Although the improper payment rate for home health services has dropped considerably from FY 2015 to FY 2017, it still constitutes a major portion of the overall Medicare FFS improper payment rate.  During the FY 2017 report period, it is estimated that more than $6.1 billion in improper payments was made by Medicare for home health services.  When reviewing the improperly paid claim lines associated with FY 2017, the Comprehensive Error Rate Testing (CERT) contractor tasked with this project found that more than 89% of the errors were due to documentation deficiencies. 

II. Overview of Corrective Actions and Initiatives Taken by CMS to Address Home Health Documentation Deficiencies:

The FY 2017 CERT contractor findings with respect to documentation have merely further strengthened the government’s long-standing belief that home health providers (and referring physicians), need ongoing education and guidance with respect to the medical necessity, documentation, coverage and payment requirements that must be met.  Over the last few years, CMS and its contractors have implemented a variety of corrective actions intended to address documentation and medical necessity deficiencies that have been identified in connection with Medicare home health claims. Examples of these actions have included Probe and Educate Reviews[1], the initiation of the Pre-Claim Review Project[2], the development of Home Health Plan of Care / Certification and Progress Note Clinical Templates[3], and the establishment of a Home Health Recovery Audit Contractor[4].  CMS also revised the Physician Face-to-Face Narrative Requirement[5] for home health services. Several of these corrective initiatives are discussed in more detail below:

A. Probe and Educate Reviews.

In late 2015, home health Medicare Administrative Contractors (MACs) began pulling five claims sample from each home health agency in their jurisdiction for prepayment review purposes.  The claims subject to review covered episodes of service beginning on or after August 1, 2015.  The purpose of the Probe and Educate Review initiative was to better ensure that home health agencies were fully complying with applicable medical necessity, documentation, certification, coverage and payment requirements.[6] Systemic problems identified by home health MACs through the Probe and Education Review process has included:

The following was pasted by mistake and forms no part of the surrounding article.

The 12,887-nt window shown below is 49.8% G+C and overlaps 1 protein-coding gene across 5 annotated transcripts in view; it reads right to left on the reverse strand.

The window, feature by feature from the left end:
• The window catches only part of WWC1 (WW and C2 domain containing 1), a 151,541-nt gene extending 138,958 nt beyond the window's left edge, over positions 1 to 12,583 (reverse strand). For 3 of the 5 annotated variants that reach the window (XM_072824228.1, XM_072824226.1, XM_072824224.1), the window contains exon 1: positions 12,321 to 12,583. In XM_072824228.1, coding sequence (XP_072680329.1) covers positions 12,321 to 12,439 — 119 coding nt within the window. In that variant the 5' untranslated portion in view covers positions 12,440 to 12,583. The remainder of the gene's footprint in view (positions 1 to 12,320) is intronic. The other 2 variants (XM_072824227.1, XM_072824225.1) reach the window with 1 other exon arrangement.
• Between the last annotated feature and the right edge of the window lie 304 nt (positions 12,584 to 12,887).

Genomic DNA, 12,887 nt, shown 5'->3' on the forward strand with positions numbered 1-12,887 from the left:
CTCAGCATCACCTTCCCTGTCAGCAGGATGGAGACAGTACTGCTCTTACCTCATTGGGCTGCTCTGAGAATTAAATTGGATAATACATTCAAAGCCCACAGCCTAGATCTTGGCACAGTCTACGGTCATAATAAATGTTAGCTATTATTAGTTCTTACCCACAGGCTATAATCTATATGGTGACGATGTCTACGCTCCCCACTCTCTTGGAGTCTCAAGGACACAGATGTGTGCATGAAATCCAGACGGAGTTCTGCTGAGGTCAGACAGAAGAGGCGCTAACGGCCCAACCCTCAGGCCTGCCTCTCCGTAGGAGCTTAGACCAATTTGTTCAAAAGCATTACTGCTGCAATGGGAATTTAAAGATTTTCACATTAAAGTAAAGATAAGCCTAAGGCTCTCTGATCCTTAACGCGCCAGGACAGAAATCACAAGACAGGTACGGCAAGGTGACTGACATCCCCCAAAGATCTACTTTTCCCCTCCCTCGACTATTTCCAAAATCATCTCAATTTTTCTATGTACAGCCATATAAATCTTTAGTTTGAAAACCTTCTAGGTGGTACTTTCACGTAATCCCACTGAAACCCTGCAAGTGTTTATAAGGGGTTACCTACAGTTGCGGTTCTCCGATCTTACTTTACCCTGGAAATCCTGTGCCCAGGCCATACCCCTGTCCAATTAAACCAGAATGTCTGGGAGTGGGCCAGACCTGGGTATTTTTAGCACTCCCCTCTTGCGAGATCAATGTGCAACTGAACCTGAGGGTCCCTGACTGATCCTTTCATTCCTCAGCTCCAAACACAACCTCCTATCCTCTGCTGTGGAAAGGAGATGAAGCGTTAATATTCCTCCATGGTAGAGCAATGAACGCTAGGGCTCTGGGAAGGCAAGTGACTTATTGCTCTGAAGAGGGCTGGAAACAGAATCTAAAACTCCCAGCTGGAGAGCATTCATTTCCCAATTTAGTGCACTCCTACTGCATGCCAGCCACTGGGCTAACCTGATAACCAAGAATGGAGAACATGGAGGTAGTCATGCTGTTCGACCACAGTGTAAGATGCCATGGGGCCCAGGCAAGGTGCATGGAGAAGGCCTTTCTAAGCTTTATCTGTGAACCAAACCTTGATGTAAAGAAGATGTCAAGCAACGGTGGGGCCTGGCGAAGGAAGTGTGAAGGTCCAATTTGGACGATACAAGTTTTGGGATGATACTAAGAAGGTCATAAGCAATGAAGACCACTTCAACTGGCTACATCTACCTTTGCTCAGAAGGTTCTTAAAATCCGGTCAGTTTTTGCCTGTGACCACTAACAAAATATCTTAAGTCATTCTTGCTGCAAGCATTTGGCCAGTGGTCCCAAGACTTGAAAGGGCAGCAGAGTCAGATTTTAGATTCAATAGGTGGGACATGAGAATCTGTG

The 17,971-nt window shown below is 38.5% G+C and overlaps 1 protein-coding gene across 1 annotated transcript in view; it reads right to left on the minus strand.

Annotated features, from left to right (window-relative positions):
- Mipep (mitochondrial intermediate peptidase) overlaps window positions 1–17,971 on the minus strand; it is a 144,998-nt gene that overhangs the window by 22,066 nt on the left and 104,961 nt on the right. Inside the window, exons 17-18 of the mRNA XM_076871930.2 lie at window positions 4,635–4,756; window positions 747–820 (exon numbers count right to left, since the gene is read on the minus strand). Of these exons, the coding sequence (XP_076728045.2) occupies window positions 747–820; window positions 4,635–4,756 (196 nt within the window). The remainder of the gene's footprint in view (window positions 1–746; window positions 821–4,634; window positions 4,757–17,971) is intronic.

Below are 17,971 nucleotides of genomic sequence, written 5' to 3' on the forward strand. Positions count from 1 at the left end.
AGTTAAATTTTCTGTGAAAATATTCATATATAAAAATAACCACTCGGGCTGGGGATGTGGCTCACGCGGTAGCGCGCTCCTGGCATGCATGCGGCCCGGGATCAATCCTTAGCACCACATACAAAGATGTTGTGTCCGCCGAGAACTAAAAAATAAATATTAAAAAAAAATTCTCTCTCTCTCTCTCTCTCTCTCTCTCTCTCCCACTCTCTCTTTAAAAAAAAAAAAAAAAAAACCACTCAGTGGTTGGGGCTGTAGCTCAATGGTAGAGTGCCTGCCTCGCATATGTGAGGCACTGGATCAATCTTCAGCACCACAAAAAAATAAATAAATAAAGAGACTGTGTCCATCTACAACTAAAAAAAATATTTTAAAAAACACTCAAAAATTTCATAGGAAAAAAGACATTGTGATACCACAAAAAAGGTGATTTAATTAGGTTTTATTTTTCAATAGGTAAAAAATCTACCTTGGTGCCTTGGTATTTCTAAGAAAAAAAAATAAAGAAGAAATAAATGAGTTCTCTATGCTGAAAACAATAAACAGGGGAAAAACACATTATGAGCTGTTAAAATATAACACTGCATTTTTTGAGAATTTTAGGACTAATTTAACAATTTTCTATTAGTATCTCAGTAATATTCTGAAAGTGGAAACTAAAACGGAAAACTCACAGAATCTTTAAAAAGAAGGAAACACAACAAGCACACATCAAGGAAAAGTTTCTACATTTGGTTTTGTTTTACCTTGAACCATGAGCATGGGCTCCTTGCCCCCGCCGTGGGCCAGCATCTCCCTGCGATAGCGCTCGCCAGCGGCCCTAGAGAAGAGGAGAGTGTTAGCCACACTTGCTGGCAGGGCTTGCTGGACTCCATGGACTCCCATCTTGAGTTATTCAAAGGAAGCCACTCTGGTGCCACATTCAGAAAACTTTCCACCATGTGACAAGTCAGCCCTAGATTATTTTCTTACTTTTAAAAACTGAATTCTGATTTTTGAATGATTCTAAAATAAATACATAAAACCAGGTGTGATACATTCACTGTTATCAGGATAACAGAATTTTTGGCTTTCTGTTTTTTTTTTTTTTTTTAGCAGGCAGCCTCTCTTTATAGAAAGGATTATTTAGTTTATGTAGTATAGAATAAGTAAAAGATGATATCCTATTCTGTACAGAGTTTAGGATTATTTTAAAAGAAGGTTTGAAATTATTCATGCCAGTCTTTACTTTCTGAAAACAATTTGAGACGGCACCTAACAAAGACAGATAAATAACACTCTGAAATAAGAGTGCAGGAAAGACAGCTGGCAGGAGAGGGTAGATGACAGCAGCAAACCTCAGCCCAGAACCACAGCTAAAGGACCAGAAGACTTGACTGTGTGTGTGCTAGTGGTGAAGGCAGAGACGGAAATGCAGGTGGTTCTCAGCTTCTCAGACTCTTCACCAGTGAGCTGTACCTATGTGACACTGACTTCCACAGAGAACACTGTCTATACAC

1. Failure to comply with face-to-face requirements. For example, in some cases, the certifying physician signature was missing. In other cases, the encounter notes did not document the elements required to show that the patient was eligible for home health services.
  2. Failure to identify an estimate of time for continued need when recertifying the medical necessity of services.
  3. Failure to fully complete and / or properly complete the initial certification documentation required.
  4. Bailure to timely respond to an Additional Documentation Request (ADR) request from a Medicare contractor in a timely fashion.

B. Pre-Claim Review Demonstration Project.

Section 402(a)(1)(J) of the Social Security Amendments of 1967 authorizes the Secretary, HHS, to:

‘‘develop or demonstrate improved methods for the investigation and prosecution of fraud in the provision of care or services under the health programs established by the Social Security Act (the Act).’’

Using this authority, and inn consideration of the excessively high home improper payment rate for home health services, in June 2016, CMS announced[7] the initiation of a new Pre-claim Review Demonstration project. Theoretically, the demonstration project was not intended to create any new clinical home health documentation requirements. Home health agencies covered by the demonstration project would be required to submit supportive medical documentation to the CMS contractor for review prior to being paid. This approach was intended to help educate providers and better ensure that home health claims qualified for coverage and payment. The demonstration project was also intended to test whether the use of a pre-claim review process would improve the government’s ability to identify, investigate, and prosecute home health fraud. Originally, the demonstration project was scheduled to be put into place in five states. CMS and its contractors planned on rolling out the project over a six-month period: